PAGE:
A scrawled note was stuck to the door of the clinic. “All animals left here have died,” it said. “We have buried them for you. I have no way of expressing my grief.” The note was signed by the vet whose clinic was destroyed by Hurricane Katrina.

That note is a sad reminder that being prepared for a disaster is key to surviving storms, fires, floods, earthquakes, and whatever else might come crashing down upon us—and our animals.

That’s why Cynthia Faux says, “If I have 15 minutes to evacuate in front of a fast-moving fire, I don’t want to spend 10 of those looking for my pet carriers.” Faux, a clinical assistant professor in Washington State University’s College of Veterinary Medicine, has two cats, a dog, two birds, and a 30-inch-long lungfish. “During fire season, those carriers stay in my living room.”

Faux teaches a two-week-long summer intensive evacuation preparedness course for fourth-year veterinary medicine students. The course immerses students in the intricacies of disaster management, including which local, state, and federal agencies to coordinate with, how to develop plans for moving livestock, and what animal health factors to consider when rendering aid to veterinary clinics in the path of a disaster.

As Faux says, “If your veterinary practice is in the path of a flood or a fire, whether you like it or not, you have to deal with it.” The idea of the course, she adds, “is to prepare veterinarians, whether they’re going to actively participate in disaster management or they just want to know in case it happens to them.”

Emergency managers, as well as psychologists who study crisis communications and management, admit that there’s no way to get 100 percent of people to leave a disaster area. One reason for that is that many people simply refuse to leave without their pets.

And even if some try to leave with their pets, they aren’t always allowed to do so. One case, in particular, helped move American disaster planners to be more inclusive of animals.

In the wake of 2005’s Hurricane Katrina, one of the deadliest hurricanes in U.S. history, a young boy was sheltering at the Superdome. He was to be evacuated to a more permanent facility in Houston. As he was boarding a bus to Texas, his dog was taken out of his arms by a police officer. Distressed, the boy called out to his dog, “Snowball!”, and then crumpled to the ground in despair. Caught in a series of photos, the story went viral—and helped inspire a new law.

More than a year later, in October 2006, Congress passed the PETS Act, which mandates that disaster preparedness plans include provisions for pets. Implementation of the law has been spotty, though, with only 20 states in compliance. Washington state is one of them. Sadly, Snowball and her boy were never reunited.

Still, according to a 2011 ASPCA poll, at least 30 percent of people in the South said they wouldn’t know what to do with their pets if forced to evacuate. Now, though, many disaster management agencies are creating agreements with fairgrounds, motels, mass transit carriers, and other businesses to allow animals in emergency situations.

Faux was in Louisiana in the aftermath of Katrina as part of a team of vets who volunteer to help animals in disasters. She was already an experienced disaster-aid vet, having worked in New York after 9/11, where she cared for search and rescue dogs.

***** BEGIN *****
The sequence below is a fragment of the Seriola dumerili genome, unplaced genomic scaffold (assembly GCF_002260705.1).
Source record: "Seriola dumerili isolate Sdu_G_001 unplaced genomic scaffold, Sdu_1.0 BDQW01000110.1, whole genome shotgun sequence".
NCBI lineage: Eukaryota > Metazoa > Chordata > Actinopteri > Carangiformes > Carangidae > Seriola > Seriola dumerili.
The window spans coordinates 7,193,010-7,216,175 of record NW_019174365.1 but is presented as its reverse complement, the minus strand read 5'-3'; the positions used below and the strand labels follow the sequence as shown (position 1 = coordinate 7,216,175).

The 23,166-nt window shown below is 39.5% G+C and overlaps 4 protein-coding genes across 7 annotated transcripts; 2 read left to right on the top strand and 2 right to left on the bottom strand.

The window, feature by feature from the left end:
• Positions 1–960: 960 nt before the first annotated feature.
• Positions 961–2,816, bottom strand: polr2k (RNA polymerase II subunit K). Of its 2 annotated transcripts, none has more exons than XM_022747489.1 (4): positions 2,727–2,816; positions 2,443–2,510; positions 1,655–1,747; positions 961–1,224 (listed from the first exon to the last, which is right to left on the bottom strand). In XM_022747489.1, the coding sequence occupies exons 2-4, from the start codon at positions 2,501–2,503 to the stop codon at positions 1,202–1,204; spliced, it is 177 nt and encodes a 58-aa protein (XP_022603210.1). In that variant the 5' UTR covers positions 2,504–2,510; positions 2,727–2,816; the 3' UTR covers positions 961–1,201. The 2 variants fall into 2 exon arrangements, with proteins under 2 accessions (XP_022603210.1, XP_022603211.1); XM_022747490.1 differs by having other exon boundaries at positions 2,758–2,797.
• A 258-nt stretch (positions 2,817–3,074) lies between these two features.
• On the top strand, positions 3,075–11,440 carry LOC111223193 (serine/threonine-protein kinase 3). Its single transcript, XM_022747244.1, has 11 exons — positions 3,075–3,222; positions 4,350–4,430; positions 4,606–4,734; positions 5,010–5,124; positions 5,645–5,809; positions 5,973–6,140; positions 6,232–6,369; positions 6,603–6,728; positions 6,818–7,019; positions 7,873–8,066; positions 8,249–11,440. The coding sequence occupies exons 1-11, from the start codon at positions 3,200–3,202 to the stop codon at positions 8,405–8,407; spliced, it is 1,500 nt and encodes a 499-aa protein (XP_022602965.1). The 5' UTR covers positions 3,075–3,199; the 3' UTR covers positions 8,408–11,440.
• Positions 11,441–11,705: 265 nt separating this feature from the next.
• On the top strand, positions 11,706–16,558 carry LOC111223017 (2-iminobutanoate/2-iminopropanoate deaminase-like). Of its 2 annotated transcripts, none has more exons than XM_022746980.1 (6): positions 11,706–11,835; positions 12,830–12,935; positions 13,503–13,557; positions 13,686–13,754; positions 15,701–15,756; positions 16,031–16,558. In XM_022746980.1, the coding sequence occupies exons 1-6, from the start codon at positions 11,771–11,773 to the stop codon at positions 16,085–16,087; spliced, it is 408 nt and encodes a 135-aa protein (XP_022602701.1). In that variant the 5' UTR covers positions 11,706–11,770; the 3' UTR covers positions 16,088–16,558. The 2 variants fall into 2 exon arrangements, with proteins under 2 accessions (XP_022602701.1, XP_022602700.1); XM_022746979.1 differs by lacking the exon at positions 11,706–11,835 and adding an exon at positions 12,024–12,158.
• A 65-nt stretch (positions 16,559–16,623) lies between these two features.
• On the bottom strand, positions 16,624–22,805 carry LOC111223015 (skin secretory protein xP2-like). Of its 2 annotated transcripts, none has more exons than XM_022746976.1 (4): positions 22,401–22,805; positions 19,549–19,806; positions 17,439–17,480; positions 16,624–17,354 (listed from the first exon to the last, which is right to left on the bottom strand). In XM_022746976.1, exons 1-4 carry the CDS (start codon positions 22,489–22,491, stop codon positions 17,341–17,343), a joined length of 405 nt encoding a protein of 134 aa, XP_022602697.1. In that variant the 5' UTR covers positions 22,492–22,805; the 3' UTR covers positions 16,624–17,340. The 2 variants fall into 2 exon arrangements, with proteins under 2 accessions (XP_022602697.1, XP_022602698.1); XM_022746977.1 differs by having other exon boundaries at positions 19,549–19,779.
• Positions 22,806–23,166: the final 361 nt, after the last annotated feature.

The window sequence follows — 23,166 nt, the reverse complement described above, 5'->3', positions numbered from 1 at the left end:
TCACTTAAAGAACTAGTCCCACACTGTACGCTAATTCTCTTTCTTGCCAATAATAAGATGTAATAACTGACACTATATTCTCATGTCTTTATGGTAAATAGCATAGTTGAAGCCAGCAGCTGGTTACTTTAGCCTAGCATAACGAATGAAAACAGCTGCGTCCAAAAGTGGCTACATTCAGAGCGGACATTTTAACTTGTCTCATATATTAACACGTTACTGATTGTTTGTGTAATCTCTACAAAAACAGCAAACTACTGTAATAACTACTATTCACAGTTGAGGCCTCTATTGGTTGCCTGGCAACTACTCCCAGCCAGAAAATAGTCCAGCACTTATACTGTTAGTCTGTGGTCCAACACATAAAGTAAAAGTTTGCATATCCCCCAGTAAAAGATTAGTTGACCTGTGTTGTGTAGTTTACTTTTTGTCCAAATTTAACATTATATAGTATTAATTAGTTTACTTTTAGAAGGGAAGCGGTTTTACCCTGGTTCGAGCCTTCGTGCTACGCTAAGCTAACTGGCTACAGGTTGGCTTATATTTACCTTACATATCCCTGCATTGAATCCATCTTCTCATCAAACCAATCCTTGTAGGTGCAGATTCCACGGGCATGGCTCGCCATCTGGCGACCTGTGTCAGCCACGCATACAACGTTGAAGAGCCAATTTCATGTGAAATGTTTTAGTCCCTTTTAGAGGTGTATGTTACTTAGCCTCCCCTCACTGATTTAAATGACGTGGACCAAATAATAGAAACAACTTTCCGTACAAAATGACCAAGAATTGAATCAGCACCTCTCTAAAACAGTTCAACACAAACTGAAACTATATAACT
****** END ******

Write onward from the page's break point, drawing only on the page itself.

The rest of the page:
Dogs worked in rubble piles with potential for paw-pad injury. Having vets on site meant that if the dogs had problems, they could get help right away. While dogs had very few problems, the site of the Twin Towers collapse was very dirty, so on-site vets washed a lot of eyes and ears, for which handlers were grateful, according to numerous accounts celebrating the canine heroes.

One of Faux’s students, Corrie Hines ’18 DVM, says pet owners need to have a bug-out bag ready to go. Animal owners need to have “vaccination records, food for a week, a can opener, ID tags, water and water bowls, a spare litter box,” and whatever else a pet might need for a week-long evacuation. For horse owners, “own a trailer or have a partner nearby who does. Have friends or a network of people in nearby counties who will let you leave their animals with them.

“Have a plan,” Hines insists. A veteran wildlife rehabilitator who has cleaned birds after oil spills, Hines adds, “Know that something bad can happen, so be prepared. Just opening your pasture gates and hoping your horses are going to be OK? That’s not a plan. They can get hurt. They can hurt others.”

Knowing where your local fairground is might just save your animal’s life, especially in the Pacific Northwest where fire is a major concern.

Hines and her fellow students worked with the disaster management team in Chelan County, in north central Washington. Wenatchee is home to a large number of horse lovers and their animals, so having a way of moving large animals to safety is important to Stan Smoke, Chelan County’s emergency management specialist.

A former fire chief, Smoke says having defensible space around your home, barn, or stable is an important part of a preparedness plan. Sandy Duffy, Smoke’s counterpart in Grant County, where Faux and her students have also worked, concurs.

“Everybody cramming into a school parking lot, looking for their children—that’s probably not the best way to go about trying to find a child.”

Duffy says that whether its large animals or small children, knowing the plan is critical to a safe evacuation.